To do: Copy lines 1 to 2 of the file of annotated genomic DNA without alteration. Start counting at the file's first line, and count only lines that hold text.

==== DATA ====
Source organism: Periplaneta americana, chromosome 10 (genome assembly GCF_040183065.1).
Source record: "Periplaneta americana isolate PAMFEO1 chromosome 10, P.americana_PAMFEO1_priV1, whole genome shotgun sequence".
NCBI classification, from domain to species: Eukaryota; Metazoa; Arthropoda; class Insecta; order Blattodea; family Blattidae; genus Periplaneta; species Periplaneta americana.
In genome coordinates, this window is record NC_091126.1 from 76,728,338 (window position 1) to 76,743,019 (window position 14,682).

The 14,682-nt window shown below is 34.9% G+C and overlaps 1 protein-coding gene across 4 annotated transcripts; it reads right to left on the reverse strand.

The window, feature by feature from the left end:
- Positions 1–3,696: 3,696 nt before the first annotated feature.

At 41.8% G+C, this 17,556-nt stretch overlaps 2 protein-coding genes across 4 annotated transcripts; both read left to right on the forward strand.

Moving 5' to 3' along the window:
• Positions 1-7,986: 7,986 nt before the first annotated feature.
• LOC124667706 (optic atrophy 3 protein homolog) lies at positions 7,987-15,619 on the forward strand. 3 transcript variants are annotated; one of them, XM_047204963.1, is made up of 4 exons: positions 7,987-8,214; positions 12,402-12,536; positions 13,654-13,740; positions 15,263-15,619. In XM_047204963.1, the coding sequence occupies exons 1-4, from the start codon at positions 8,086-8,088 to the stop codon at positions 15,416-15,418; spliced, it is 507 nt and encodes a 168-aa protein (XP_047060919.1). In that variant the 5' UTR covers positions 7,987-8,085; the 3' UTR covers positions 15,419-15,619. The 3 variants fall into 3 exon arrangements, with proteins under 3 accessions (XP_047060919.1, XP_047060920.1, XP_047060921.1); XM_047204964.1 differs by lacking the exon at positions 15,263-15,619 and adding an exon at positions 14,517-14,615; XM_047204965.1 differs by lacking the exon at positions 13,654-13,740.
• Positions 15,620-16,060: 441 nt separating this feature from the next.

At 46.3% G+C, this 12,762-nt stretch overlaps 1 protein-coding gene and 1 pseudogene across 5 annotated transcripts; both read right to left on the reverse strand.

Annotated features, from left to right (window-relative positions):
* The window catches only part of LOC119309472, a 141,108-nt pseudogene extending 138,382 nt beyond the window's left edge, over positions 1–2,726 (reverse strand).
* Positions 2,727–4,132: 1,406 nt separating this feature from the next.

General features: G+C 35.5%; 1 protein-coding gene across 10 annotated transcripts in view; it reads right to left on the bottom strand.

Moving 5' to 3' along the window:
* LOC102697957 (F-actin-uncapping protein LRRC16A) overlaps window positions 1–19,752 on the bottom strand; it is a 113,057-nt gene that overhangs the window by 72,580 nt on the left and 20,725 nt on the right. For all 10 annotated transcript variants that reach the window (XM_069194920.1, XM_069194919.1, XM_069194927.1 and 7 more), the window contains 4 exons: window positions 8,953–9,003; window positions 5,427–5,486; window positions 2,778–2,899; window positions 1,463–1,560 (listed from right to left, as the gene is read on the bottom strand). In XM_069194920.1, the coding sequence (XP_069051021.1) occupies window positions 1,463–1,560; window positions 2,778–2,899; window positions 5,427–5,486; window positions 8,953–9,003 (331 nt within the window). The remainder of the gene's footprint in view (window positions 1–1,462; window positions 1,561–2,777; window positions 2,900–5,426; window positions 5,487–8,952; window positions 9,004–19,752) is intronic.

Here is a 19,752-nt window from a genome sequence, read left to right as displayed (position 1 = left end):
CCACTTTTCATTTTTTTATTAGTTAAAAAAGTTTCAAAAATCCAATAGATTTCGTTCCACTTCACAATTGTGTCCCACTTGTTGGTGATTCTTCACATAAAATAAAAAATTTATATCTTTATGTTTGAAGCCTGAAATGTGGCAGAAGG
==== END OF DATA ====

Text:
Source organism: Periplaneta americana, chromosome 10 (genome assembly GCF_040183065.1).
Source record: "Periplaneta americana isolate PAMFEO1 chromosome 10, P.americana_PAMFEO1_priV1, whole genome shotgun sequence".